This week, we had the opportunity to look at some of the ways distance education can take place. From our class discussion, it seemed like for the most part all of us that have taken online classes have had relatively the same experience. Traditional online classes often feel depersonalized and without in person connections to teachers an other students it can feel like you’re teaching yourself material with little support. However, trying out

One of my classmates raised an interesting question about the cost associated with synchronous learning technology, and I was surprised to hear how affordable it was. In addition, considering how it might be a less expensive alternative to other solutions was particularly interesting.

I think it’s also worth considering what courses are well suited to being taught online. Sometimes it might be the only viable option, but how close it comes to mimicking an in class experience depends on the subject material. For example, my experience taking Physical Education online taught me a lot about phot and video editing, and putting together presentations, but I learned almost nothing about physical health or wellness. The fact that it was possible to work through the class successfully without actually doing very much significant exercise or trying any new activities indicates to me that the course was not particularly effective. However, even a course like PE might work in an online format if done well, maybe in the form of video check ins with a teacher paired with actual gym and outdoor activities.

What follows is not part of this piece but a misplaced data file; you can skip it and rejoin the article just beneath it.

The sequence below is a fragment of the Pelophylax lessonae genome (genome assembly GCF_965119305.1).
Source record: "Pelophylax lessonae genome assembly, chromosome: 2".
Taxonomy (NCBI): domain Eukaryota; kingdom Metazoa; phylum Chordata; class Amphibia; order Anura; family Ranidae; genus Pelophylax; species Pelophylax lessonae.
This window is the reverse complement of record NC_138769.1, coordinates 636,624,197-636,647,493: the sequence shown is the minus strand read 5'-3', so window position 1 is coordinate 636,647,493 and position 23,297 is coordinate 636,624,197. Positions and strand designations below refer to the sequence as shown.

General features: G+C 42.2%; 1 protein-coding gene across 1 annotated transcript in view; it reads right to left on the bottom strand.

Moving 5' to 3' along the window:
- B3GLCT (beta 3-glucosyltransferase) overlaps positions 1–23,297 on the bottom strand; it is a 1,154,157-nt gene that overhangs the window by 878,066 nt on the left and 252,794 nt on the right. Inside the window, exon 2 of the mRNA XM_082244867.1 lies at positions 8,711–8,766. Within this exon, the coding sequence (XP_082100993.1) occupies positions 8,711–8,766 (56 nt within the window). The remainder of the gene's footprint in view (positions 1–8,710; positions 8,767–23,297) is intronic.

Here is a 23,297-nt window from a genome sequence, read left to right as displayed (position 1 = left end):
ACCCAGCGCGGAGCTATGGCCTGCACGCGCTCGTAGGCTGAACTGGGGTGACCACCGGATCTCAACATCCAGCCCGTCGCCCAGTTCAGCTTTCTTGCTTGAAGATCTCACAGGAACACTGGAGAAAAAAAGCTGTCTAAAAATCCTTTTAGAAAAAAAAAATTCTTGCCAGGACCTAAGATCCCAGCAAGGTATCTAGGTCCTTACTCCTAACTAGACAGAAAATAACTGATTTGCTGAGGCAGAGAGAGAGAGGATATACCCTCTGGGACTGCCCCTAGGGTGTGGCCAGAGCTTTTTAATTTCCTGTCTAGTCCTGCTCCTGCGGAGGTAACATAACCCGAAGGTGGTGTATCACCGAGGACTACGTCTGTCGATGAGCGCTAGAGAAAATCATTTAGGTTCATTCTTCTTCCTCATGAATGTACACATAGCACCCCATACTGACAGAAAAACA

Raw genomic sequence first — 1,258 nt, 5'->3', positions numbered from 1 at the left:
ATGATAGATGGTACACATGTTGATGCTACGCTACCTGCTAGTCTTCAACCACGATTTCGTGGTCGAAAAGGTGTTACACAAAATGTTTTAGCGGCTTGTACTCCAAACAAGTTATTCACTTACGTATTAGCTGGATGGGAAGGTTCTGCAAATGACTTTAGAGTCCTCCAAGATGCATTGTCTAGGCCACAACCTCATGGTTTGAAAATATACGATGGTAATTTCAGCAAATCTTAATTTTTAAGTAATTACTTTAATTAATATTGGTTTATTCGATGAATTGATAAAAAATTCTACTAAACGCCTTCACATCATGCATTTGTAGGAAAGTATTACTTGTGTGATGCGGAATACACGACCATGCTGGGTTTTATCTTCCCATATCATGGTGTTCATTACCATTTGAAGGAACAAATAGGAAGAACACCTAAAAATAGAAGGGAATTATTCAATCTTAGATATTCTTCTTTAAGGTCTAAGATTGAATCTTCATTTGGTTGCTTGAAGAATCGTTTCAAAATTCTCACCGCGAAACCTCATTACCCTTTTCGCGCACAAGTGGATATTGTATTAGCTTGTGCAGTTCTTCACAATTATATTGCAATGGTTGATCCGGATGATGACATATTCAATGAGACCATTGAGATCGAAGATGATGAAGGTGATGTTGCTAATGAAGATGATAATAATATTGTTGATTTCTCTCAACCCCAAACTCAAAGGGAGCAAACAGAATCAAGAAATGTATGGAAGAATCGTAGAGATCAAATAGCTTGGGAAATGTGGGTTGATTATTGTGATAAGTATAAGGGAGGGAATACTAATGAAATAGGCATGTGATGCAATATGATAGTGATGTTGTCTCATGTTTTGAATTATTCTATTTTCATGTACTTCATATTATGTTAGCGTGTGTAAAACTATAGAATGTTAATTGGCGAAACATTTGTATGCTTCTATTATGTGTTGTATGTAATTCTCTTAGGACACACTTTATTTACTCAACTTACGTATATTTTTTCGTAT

Overall, I’m far more on board with online learning options than I was before going into this class. I think the idea of synchronous learning is key, and it addressed my concern about online learning being an isolating process. I’m not sure if I will ever seek out the opportunity to teach in this format, but I’ve realized it might work for me more than I would have ever thought.